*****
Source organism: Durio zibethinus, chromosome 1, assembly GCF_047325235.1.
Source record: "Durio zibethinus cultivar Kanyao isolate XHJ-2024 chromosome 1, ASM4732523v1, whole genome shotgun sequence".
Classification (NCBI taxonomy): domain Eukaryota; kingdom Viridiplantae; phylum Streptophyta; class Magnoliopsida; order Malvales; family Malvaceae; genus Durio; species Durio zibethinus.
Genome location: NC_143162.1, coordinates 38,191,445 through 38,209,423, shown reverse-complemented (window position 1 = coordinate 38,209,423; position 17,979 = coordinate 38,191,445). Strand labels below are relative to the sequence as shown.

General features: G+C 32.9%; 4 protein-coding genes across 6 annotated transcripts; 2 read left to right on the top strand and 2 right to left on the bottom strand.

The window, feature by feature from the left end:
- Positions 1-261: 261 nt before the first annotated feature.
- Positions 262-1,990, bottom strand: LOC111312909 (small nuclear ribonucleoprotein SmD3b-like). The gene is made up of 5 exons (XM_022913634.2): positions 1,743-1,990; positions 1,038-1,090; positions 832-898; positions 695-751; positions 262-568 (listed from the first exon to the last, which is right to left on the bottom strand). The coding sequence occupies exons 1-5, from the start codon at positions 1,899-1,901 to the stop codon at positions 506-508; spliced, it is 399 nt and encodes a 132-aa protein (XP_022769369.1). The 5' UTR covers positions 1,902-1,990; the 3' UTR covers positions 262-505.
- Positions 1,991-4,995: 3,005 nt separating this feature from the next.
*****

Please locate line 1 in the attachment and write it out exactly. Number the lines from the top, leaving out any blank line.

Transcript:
Source organism: Durio zibethinus, chromosome 1, assembly GCF_047325235.1.